Immunologist, former Army MD, former head of allergy and clinical immunology at University of Michigan, vaccine developer and opinionated guy.

9 thoughts on “Follow up on COVID-19 outbreaks in the southern United States

  1. Do you really believe that the states are accurately reporting their data? It’s interesting that Arizona and Georgia have such high death rates now even though case numbers are not that high. Maybe it’s easier to obfuscate infection numbers, but deaths are more difficult to hide. also, the country went over 1000 mortalities today for the first time in a while. Makes me suspicious.

    Liked by 1 person

    1. No state reports statistics the same way as any other. The real issue is have they been internally consistent, which also hasn’t be always true. Since deaths follow infections I am OK with believing the numbers we are currently seeing out of AZ.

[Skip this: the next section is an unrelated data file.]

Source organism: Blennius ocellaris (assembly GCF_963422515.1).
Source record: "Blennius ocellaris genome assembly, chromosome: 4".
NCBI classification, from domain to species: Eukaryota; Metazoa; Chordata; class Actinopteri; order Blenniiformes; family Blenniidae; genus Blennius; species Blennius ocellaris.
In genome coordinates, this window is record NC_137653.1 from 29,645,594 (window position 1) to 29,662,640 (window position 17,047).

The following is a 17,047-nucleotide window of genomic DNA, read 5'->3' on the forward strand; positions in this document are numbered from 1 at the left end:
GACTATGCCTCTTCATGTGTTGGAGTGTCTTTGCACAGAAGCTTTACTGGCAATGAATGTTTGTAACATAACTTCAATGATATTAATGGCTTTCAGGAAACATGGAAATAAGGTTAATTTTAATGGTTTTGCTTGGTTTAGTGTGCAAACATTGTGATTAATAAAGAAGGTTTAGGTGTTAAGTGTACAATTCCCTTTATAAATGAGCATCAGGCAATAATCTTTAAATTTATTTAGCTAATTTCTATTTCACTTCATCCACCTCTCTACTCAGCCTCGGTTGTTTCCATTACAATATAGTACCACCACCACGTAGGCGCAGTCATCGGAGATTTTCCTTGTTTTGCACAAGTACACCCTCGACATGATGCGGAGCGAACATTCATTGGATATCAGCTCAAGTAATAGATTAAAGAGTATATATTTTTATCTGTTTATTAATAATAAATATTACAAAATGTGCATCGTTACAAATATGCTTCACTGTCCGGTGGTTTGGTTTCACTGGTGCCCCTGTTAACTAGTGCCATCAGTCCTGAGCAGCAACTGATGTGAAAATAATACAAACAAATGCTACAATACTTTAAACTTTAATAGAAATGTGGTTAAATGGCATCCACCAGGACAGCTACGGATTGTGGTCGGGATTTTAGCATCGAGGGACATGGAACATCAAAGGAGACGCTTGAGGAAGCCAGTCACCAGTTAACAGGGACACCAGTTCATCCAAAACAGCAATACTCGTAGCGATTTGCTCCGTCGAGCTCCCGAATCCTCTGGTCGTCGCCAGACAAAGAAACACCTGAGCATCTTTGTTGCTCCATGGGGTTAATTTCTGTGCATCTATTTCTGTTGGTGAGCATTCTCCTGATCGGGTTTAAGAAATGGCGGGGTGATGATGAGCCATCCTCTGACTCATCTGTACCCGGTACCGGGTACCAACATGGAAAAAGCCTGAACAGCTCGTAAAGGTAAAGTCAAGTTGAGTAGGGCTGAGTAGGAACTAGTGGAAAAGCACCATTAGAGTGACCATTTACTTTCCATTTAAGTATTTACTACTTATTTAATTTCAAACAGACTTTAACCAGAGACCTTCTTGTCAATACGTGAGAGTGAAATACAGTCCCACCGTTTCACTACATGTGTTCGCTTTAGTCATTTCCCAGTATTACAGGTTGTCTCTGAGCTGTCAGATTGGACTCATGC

Liked by 1 person

  2. Would love to hear your thoughts on LAMP tests or other daily testing. Why aren’t we rushing these tests to market? Why isn’t the FDA approving? Or are they?

    Thank you for your posts. I read them hot off the press – as soon as they show up in my inbox. (I am a food allergy parent that heard you speak some years ago at the NPS / FARE event)

    Liked by 1 person

    1. I think eventually LAMP and similar assays that can be done rapidly and frequently (maybe ever 3 days given the dynamics of early covid infection) will be the primary molecular tests. They need to be fully vetted before the introduction though, so we do not get into a mess like the antibody tests where people won’t trust them.

      Liked by 1 person

  3. Question: maybe this is dumb, but are we artificially making numbers drop with all the isolation and mask wearing? I know the whole “flatten curve” concept, but what is the end game here? I see unclear discussions on that. At first it was flatten to help our health care providers with an onslaught. Is the idea to gradually turn on the spigot so that we still face the same outcomes but over a longer period of time? If that is so, then aren’t we really just watching the numbers to indicate to “decision makers” when and how to continue to control our interactions?

    Liked by 1 person